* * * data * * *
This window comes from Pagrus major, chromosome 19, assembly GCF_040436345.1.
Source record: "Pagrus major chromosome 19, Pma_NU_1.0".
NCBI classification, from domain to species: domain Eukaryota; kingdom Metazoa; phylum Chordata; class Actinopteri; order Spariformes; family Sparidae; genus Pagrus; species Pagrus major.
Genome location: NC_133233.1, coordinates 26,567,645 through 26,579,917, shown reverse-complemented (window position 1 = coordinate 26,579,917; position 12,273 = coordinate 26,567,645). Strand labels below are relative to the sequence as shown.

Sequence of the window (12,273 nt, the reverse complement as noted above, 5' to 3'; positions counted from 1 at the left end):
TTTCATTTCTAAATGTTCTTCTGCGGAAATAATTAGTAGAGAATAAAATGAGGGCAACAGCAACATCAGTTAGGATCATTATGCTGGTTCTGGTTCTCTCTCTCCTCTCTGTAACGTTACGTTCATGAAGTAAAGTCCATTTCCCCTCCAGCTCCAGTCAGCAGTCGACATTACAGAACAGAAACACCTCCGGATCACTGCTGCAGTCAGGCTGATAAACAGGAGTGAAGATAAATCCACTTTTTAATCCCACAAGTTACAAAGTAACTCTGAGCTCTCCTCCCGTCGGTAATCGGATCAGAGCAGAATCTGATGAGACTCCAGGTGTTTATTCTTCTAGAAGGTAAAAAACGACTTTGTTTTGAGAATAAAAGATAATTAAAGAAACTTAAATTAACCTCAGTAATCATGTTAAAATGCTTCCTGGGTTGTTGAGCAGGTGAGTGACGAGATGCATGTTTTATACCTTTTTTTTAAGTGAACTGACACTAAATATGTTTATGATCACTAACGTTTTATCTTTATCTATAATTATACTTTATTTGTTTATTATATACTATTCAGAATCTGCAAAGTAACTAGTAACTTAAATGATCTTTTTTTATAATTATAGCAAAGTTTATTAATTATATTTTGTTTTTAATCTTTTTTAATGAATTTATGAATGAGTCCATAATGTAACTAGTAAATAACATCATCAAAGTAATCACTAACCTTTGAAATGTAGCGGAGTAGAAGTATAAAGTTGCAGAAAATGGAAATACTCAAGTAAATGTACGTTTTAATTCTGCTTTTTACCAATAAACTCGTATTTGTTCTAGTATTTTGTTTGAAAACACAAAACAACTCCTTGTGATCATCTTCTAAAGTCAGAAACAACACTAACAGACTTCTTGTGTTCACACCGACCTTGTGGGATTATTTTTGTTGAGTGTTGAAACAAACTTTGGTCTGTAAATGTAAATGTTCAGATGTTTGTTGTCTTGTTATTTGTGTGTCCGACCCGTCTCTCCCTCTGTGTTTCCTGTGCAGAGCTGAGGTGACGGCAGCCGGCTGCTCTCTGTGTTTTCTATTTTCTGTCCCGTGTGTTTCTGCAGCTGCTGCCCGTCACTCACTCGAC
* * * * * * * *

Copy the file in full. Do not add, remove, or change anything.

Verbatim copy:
This window comes from Pagrus major, chromosome 19, assembly GCF_040436345.1.
Source record: "Pagrus major chromosome 19, Pma_NU_1.0".
NCBI classification, from domain to species: domain Eukaryota; kingdom Metazoa; phylum Chordata; class Actinopteri; order Spariformes; family Sparidae; genus Pagrus; species Pagrus major.
Genome location: NC_133233.1, coordinates 26,567,645 through 26,579,917, shown reverse-complemented (window position 1 = coordinate 26,579,917; position 12,273 = coordinate 26,567,645). Strand labels below are relative to the sequence as shown.

Sequence of the window (12,273 nt, the reverse complement as noted above, 5' to 3'; positions counted from 1 at the left end):
TTTCATTTCTAAATGTTCTTCTGCGGAAATAATTAGTAGAGAATAAAATGAGGGCAACAGCAACATCAGTTAGGATCATTATGCTGGTTCTGGTTCTCTCTCTCCTCTCTGTAACGTTACGTTCATGAAGTAAAGTCCATTTCCCCTCCAGCTCCAGTCAGCAGTCGACATTACAGAACAGAAACACCTCCGGATCACTGCTGCAGTCAGGCTGATAAACAGGAGTGAAGATAAATCCACTTTTTAATCCCACAAGTTACAAAGTAACTCTGAGCTCTCCTCCCGTCGGTAATCGGATCAGAGCAGAATCTGATGAGACTCCAGGTGTTTATTCTTCTAGAAGGTAAAAAACGACTTTGTTTTGAGAATAAAAGATAATTAAAGAAACTTAAATTAACCTCAGTAATCATGTTAAAATGCTTCCTGGGTTGTTGAGCAGGTGAGTGACGAGATGCATGTTTTATACCTTTTTTTTAAGTGAACTGACACTAAATATGTTTATGATCACTAACGTTTTATCTTTATCTATAATTATACTTTATTTGTTTATTATATACTATTCAGAATCTGCAAAGTAACTAGTAACTTAAATGATCTTTTTTTATAATTATAGCAAAGTTTATTAATTATATTTTGTTTTTAATCTTTTTTAATGAATTTATGAATGAGTCCATAATGTAACTAGTAAATAACATCATCAAAGTAATCACTAACCTTTGAAATGTAGCGGAGTAGAAGTATAAAGTTGCAGAAAATGGAAATACTCAAGTAAATGTACGTTTTAATTCTGCTTTTTACCAATAAACTCGTATTTGTTCTAGTATTTTGTTTGAAAACACAAAACAACTCCTTGTGATCATCTTCTAAAGTCAGAAACAACACTAACAGACTTCTTGTGTTCACACCGACCTTGTGGGATTATTTTTGTTGAGTGTTGAAACAAACTTTGGTCTGTAAATGTAAATGTTCAGATGTTTGTTGTCTTGTTATTTGTGTGTCCGACCCGTCTCTCCCTCTGTGTTTCCTGTGCAGAGCTGAGGTGACGGCAGCCGGCTGCTCTCTGTGTTTTCTATTTTCTGTCCCGTGTGTTTCTGCAGCTGCTGCCCGTCACTCACTCGAC